Your Guide to Donor Advised Funds

//Your Guide to Donor Advised Funds

Your Guide to Donor Advised Funds

Americans are currently experiencing the greatest transfer of wealth in history. The statistics paint the picture: An estimated $59 trillion will pass from an aging generation to younger generations by 2061, including $21 trillion destined for charities. At its peak, between 2030 and 2045, 10 percent of the total wealth in this country is expected to change hands every 5 years.

This massive transfer of wealth between generations presents significant challenges for many Americans who now own these assets, for their heirs and for the charities who will be beneficiaries of this wealth.  And in the face of this transfer there is evidence that many families are not fully prepared to successfully navigate this intergenerational movement.

The Three Generations Cycle

“Shirtsleeves to shirtsleeves in three generations” is a common saying in our business that refers to the common familial wealth cycle: The first generation builds wealth, the second generation spends the wealth, and the third generation has to start over again. This theme is expressed the world over. In Japan they say “Rice paddies to rice paddies in three generations.” The Scottish say “The father buys, the son builds, the grandchild sells, and his son begs.” And the Chinese simply state, “Wealth never survives three generations.” The first generation comes from a life of hardship and is determined to make a better life for themselves and their families. They’re willing to work hard and make sacrifices in order to reach this goal. In later years, their efforts pay off; they’re able to enjoy a more comfortable lifestyle, often with assets to pass on.

Their children, the second generation, grow up a witness to their parents’ toil and struggle. They understand the importance of hard work. Although they now live a more comfortable lifestyle, they may still remember a childhood filled with frugality. Because of this awareness, they typically make sound financial and educational choices that help them build upon the foundation their parents worked so hard to create. Nevertheless, by their later years, the second generation is lucky to have not spent the wealth.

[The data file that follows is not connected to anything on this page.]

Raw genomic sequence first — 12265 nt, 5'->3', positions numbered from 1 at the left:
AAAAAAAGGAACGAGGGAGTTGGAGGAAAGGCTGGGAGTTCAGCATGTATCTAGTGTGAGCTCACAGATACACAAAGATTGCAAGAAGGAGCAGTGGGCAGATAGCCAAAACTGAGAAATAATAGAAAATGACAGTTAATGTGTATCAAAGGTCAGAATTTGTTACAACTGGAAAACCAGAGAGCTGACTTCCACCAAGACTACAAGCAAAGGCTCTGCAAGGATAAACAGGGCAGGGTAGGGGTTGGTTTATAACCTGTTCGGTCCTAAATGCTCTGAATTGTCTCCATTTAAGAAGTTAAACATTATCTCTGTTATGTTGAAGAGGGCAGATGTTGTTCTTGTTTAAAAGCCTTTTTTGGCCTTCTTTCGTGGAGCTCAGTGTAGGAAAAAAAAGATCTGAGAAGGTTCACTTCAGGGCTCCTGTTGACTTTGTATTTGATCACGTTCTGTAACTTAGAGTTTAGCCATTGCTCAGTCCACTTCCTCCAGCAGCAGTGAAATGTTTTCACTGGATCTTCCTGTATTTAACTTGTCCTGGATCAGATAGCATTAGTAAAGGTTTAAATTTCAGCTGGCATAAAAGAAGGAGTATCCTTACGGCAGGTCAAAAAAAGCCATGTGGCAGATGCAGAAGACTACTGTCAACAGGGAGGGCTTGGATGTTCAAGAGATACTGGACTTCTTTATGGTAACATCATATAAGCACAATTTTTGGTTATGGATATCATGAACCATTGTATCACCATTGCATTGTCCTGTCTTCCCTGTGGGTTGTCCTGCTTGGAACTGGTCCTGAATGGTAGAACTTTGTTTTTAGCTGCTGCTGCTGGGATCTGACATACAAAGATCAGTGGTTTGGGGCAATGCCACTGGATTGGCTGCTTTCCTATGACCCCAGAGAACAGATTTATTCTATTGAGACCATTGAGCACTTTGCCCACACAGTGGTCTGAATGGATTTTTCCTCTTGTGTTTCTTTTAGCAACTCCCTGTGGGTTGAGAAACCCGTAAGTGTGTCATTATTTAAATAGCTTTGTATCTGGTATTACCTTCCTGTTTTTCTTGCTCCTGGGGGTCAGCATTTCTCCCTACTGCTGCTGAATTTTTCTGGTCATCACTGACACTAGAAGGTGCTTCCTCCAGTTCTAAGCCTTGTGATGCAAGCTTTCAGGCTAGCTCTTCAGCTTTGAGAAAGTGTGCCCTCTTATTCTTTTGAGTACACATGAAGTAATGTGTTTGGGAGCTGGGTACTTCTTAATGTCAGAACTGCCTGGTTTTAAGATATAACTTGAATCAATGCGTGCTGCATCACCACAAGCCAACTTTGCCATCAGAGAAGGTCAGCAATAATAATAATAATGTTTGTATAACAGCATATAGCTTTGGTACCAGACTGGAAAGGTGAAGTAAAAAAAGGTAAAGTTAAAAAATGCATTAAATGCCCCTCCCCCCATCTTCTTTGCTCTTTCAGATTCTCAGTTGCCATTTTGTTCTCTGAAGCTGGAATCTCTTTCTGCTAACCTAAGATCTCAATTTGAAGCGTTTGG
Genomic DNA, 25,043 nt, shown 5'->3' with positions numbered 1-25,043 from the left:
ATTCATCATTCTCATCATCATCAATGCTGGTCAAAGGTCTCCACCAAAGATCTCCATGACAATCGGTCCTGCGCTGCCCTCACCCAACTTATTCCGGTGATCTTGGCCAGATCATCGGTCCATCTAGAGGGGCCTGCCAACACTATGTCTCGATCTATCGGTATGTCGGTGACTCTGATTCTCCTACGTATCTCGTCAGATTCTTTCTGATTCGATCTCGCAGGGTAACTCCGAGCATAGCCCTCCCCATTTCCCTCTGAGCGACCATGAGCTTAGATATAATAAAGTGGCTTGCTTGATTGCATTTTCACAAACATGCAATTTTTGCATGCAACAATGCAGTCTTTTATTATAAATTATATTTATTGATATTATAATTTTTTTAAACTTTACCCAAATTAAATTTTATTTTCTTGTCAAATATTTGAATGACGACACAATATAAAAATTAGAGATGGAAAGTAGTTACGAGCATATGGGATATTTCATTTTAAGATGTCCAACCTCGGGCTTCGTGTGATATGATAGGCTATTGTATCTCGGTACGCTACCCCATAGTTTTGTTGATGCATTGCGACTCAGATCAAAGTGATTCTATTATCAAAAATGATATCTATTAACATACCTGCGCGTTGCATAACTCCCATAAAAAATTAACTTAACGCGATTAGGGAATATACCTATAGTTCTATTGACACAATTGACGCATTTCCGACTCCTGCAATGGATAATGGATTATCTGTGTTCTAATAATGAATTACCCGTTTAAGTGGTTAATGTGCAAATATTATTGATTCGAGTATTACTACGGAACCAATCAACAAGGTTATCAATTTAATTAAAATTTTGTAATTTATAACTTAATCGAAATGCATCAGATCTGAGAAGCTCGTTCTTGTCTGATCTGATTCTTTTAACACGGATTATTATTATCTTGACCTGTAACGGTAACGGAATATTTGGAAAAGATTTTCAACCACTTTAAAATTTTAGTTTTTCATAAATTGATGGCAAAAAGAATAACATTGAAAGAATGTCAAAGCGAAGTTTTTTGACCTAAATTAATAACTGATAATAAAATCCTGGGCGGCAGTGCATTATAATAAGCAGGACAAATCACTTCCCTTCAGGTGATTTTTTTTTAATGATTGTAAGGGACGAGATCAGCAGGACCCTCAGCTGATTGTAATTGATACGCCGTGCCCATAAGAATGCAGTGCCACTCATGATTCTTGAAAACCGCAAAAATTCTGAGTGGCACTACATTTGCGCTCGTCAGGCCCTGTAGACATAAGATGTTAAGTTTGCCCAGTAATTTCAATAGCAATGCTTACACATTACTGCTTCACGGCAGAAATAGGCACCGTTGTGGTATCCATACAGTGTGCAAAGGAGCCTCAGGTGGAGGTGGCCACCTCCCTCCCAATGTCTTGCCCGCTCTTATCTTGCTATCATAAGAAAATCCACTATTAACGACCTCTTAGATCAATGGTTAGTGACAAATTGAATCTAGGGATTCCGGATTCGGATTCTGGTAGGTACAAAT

The third generation, however, has no memory of want or struggle. They only know a life of plenty and are often unaware of the work that went into creating the lifestyle they now enjoy. Without this understanding, it’s no surprise the third generation simply squanders the wealth their parents and grandparents worked so hard to build.

So how can you keep shirtsleeves to shirtsleeves from happening? How can you as a parent or grandparent make sure that the future generations will live even better lives than we did – fuller, happier, longer, and more meaningful?  As you seek answers these questions, consider the role of philanthropy.

The Role of Philanthropy in Legacy Planning

You, like most parents, have high hopes and dreams for your children and grandchildren. You hope to see them create loving relationships, achieve professional success, and make productive contributions to society. You want to see them grow up as caring, generous adults with deeply held philanthropic values.

Family philanthropy provides opportunities for family members of all ages to experience the joy of giving. It also allows them to understand the meaning of the family wealth. It is a powerful tool to help family members learn to work together and prepare before the wealth transition. Family philanthropy is a key component to helping families create a legacy that will survive more than three generations.

Charitable giving is an easy subject to avoid, especially given the complexities that can be involved. Before pushing the subject to the sidelines, you owe it to yourself and to your family to consider DAFs. With minimums starting at $5,000, these funds are within the reach of many charitable-minded Americans.

DAFs are the fastest growing form of planned giving in America, outnumbering private foundations nearly three to one. As evidence of their increasing popularity, consider these statistics, according to the Chronicle of Philanthropy:

  • DAF assets jumped from $78 billion in 2015 to $85 billion in 2016.
  • Contributions to donor advised funds increased to $23 billion, an increase of eight percent over the previous year.
  • On average, contributions grew 16 percent per year for the three year period ending 2016.

How a DAF works

A DAF is simple: You contribute cash or a wide range of other liquid or illiquid assets to a public charity that sponsors donor advised funds. This public charity is called a sponsoring organization. Minimum contributions vary by sponsoring organization but can be as small as $5,000. You receive several tax benefits from making the contribution, including:

  • An immediate and maximum income tax deduction
  • Avoiding capital gains taxes if the gift is appreciated long-term property
  • Avoiding estate tax, assets invested can grow tax-free, and reduced AMT, if applicable

You retain the privilege of advising the sponsoring charity on important matters affecting the fund, including investment management, grantmaking, and appointing the person or persons responsible for taking over as successor after you are gone. The sponsoring organization does all the legal, philanthropic, and accounting work. This allows you to focus your energy on grantmaking functions, although even this activity can be delegated to others, if you so desire.